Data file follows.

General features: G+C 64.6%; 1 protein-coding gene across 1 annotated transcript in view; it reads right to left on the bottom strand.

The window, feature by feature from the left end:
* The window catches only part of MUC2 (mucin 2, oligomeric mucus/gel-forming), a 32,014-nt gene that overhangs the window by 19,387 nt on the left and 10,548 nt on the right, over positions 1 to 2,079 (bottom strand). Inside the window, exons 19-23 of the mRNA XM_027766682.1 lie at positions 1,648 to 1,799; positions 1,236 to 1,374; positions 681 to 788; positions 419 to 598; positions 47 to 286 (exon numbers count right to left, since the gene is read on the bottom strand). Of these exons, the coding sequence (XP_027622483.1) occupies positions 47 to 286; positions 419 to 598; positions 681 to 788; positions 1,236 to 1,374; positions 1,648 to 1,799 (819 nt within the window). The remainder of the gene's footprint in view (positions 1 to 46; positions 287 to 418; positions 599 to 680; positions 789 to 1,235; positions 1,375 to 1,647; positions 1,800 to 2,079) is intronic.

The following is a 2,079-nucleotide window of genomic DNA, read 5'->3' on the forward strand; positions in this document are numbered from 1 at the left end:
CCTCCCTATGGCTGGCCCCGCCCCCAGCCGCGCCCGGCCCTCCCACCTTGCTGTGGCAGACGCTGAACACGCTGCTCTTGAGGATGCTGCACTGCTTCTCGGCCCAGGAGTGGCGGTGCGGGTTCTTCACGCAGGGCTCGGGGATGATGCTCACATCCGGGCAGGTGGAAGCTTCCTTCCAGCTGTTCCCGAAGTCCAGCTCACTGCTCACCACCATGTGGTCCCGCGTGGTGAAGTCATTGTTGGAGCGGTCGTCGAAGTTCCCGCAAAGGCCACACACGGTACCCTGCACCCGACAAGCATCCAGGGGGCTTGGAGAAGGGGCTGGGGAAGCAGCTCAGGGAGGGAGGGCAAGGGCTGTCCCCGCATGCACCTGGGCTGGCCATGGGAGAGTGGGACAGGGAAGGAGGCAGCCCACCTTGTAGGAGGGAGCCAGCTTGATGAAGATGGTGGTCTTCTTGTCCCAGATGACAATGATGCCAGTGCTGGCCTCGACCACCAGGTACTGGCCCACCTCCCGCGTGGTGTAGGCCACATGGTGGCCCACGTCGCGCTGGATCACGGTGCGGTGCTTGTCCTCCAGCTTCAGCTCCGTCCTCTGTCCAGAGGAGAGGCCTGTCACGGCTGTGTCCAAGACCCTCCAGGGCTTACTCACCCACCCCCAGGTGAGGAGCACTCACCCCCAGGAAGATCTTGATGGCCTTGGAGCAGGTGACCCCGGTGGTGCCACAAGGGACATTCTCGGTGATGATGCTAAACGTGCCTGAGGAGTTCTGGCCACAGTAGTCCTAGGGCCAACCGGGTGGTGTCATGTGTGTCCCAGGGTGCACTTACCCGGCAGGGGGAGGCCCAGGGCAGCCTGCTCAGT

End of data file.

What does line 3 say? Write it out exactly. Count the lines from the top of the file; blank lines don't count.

* The window catches only part of MUC2 (mucin 2, oligomeric mucus/gel-forming), a 32,014-nt gene that overhangs the window by 19,387 nt on the left and 10,548 nt on the right, over positions 1 to 2,079 (bottom strand). Inside the window, exons 19-23 of the mRNA XM_027766682.1 lie at positions 1,648 to 1,799; positions 1,236 to 1,374; positions 681 to 788; positions 419 to 598; positions 47 to 286 (exon numbers count right to left, since the gene is read on the bottom strand). Of these exons, the coding sequence (XP_027622483.1) occupies positions 47 to 286; positions 419 to 598; positions 681 to 788; positions 1,236 to 1,374; positions 1,648 to 1,799 (819 nt within the window). The remainder of the gene's footprint in view (positions 1 to 46; positions 287 to 418; positions 599 to 680; positions 789 to 1,235; positions 1,375 to 1,647; positions 1,800 to 2,079) is intronic.